Unix/GNU Windows

By Alexis Wilke
Started in Dec. 2006
   Home       Documentation       Download       Bugs   


Change Log

  • Installing USYS
  • But why USYS?
  • Can I use my existing MSYS/MinGW/GnuWin32?
  • Installing USYS

    At this time, USYS is just wpkg and a copy of the MSYS basic environment.

    First you should download and install the wpkg tool. That will get you the tool you need to install all the .deb packages. Assuming that you do not have anything more than MS-Windows, download the following and put it in any folder:

    • unzip.exe
    • wpkg_0.5_win32-i386.zip

    Decompress the wpkg tool and its documentation from an MS-DOS console with the following commands:

    	cd <path to wpkg_0.5_win32-i386.zip>
    	unzip wpkg_0.5_win32-i386.zip

    Now download the MSYS debian package(1) and put it under the newly extracted bin directory and type the following commands in your still open console:

    	cd bin
    	wpkg --install msys_1.0.11_win32-i386.deb

    After this one command, you will have a valid USYS installation. You can now start your new Unix environment under MS-Windows by double clicking msys.bat in the root directory or on rxvt in the /bin directory.

    Make sure you have the right PATH environment variable so you can access your new tools. This is done with the following command inside the shell you just opened:

    	export PATH=/mingw/bin:/bin

    Of course, feel free to include a path to C:\WinNT\System32 and other MS-Windows directories (but do not add some other versions of MSYS/MinGW/GnuWin32!) And you can always make use of your .profile or .bashrc files, but that may require a global HOME variable which you cannot easilly change (i.e. you can have only one global HOME for Cygwin, MSYS, USYS... but you can change it in the msys.bat to your liking and maybe I will have a post process to automate that at some point!)

    From there on, any .deb package compatible with USYS can be installed with the wpkg.exe tool (see Installing a package.) Note that you can install any package from anywhere, the wpkg tool assumes it is installed under /bin and considers / as being the root. Everything will always be installed under that root path (if not, that's a bug in wpkg!) Thus, you can be in any folder to run wpkg as long as it is in your path or you use the full path to the tool.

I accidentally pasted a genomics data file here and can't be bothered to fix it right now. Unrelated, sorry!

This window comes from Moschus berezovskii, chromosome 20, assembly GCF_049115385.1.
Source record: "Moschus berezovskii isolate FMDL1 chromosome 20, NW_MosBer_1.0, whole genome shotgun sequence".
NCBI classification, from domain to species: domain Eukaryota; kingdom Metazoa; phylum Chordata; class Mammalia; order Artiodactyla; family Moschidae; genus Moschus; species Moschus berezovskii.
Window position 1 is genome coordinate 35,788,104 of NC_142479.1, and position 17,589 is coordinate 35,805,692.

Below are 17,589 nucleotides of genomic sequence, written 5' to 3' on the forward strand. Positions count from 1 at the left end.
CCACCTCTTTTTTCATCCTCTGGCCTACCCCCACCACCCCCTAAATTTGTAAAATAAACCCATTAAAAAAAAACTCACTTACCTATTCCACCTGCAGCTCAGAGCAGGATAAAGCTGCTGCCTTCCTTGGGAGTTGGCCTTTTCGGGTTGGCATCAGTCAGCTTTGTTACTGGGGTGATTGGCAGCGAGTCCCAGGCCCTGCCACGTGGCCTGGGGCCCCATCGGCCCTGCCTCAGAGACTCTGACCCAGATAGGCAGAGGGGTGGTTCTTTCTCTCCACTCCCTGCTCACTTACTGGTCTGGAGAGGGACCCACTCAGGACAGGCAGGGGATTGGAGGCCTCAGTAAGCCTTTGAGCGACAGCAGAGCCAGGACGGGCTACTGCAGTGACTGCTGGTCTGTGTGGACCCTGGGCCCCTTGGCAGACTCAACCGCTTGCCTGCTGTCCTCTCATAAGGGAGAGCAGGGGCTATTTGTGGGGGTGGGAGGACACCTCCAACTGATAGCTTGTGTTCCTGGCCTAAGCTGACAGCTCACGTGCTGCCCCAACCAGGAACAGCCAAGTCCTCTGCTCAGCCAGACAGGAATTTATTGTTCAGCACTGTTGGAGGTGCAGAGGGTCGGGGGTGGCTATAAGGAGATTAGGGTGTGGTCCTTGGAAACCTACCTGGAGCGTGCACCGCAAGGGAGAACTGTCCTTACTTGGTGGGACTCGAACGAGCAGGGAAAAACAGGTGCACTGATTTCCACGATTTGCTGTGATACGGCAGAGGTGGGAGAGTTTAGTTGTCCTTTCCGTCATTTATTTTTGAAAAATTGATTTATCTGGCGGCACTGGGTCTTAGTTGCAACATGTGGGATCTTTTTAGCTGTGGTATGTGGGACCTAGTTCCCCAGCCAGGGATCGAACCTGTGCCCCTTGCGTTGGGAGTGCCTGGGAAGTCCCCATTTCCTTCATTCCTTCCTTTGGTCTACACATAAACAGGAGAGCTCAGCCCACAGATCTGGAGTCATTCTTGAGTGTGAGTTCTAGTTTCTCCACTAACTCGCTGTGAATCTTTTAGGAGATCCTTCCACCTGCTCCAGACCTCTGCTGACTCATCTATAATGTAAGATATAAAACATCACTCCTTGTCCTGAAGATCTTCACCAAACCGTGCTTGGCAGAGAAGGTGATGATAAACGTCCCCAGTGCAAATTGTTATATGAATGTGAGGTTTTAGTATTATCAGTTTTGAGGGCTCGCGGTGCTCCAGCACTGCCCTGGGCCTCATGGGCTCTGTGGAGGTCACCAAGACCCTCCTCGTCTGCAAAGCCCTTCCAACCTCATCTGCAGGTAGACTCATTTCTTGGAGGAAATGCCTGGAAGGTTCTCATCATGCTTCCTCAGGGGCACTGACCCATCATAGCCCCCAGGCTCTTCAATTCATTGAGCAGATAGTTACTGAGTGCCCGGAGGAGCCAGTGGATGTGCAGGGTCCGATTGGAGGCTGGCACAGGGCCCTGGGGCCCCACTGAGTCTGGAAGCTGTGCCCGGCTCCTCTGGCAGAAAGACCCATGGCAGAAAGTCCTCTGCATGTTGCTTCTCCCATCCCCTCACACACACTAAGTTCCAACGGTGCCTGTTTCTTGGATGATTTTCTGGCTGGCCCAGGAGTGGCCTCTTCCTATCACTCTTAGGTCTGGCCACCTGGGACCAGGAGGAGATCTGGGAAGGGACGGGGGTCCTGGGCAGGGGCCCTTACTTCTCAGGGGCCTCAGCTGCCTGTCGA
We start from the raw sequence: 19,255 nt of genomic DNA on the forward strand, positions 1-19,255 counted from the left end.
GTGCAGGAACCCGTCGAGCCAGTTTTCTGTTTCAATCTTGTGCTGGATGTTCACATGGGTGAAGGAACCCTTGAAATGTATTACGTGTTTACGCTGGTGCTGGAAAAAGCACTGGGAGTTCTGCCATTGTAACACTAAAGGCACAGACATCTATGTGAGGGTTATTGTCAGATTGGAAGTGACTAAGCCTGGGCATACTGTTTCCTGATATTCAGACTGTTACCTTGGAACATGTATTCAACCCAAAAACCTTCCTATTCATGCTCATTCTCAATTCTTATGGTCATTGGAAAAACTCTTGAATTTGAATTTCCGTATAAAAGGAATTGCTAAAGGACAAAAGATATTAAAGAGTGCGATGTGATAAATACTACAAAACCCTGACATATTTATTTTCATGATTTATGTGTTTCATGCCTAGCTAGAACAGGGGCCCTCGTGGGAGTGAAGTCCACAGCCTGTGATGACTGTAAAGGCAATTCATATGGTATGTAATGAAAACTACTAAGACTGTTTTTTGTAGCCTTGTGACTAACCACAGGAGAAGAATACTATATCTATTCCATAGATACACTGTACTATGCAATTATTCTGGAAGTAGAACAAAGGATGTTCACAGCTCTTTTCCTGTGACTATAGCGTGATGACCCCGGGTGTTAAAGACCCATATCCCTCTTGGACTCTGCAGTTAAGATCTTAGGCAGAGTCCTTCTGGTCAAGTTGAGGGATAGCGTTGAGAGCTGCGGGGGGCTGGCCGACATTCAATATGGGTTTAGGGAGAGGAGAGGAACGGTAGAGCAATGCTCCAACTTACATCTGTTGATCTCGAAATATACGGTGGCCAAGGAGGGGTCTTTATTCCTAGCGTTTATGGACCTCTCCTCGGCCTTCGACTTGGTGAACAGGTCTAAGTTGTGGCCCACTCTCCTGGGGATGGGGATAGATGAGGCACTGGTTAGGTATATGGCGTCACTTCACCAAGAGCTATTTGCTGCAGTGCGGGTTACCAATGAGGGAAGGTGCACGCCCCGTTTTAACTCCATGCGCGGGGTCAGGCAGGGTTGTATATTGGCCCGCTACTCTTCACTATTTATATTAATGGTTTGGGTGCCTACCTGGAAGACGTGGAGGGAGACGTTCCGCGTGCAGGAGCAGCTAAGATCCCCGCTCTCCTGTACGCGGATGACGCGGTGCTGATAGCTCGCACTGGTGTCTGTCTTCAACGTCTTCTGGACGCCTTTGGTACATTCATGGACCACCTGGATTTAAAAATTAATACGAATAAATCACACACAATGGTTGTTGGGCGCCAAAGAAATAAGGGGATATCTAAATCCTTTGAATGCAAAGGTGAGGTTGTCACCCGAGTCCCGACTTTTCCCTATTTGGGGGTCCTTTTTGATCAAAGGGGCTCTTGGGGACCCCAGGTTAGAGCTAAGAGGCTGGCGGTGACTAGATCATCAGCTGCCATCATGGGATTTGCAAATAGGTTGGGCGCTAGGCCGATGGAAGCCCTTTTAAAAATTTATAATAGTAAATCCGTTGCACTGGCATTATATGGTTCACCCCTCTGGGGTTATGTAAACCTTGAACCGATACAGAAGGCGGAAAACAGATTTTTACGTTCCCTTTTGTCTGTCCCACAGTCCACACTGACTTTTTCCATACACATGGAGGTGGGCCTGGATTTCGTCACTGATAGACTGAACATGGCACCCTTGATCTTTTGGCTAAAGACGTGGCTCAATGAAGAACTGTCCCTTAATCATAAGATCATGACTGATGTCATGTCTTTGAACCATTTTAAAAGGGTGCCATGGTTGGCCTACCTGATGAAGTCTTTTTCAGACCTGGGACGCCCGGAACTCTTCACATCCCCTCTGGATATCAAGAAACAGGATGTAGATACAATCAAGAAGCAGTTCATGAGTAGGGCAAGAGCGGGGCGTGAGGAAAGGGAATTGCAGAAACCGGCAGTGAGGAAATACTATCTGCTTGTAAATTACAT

(1) The following is the list of files present in the debian package msys_1.0.11_win32-i386.deb.

    	MSYS-1.0.11-2004.04.30-1.exe		Base
    	MSYS-1.0.11-20060807.tar.bz2		Fixes
    	tar-1.13.19-MSYS-2005.06.08.tar.bz2	Fixes

    But why USYS?

    At first, I would like to transform many of the packages I need to .deb packages. This will very much simplify their installation in this Unix like environment and thus help me in building Made to Order Software Corporation products.

    Second, it will be to have my own version of the gcc suite in order to get the library libusys.a (still to be created!) to auto-link with the different software I build under USYS. This library will offer support to ease the porting of projects to MS-Windows by offering the POSIX API of what is directly available under MS-Windows (at this time, the most problematic function is fork(), most others are relatively simple to implement and some already are available such as the pthread API from RedHat.)

    For instance, USYS will transform the fopen() call in two ways:

    • The mode will always be forced to binary like under Linux (and most other Unices)
    • If the file being opened is a (soft-)link, then the target will be opened instead.

    Some of that functionality is currently available under MSYS, but not under GnuWin32. Also, MSYS makes heavy use of Cygwin source files and thus it cannot directly be used in a commercial project.

    Can I use my existing MSYS/MinGW/GnuWin32?


    However, I suggest you be more careful in that case since you may start mixing up packages you installed with wpkg and packages you just uncompress in your environment. You may not be able to install some packages because some files already exist. And files which get modified cannot be removed without the --force flag and you could end up with packages incompatible between each others.

    This being said, for a little while, it is very likely that you won't be able to find a .deb for a package you need. In that case you will have to install it from its .zip or whatever other archive currently available. The problem here is: you won't be able to uninstall it without going through hoops.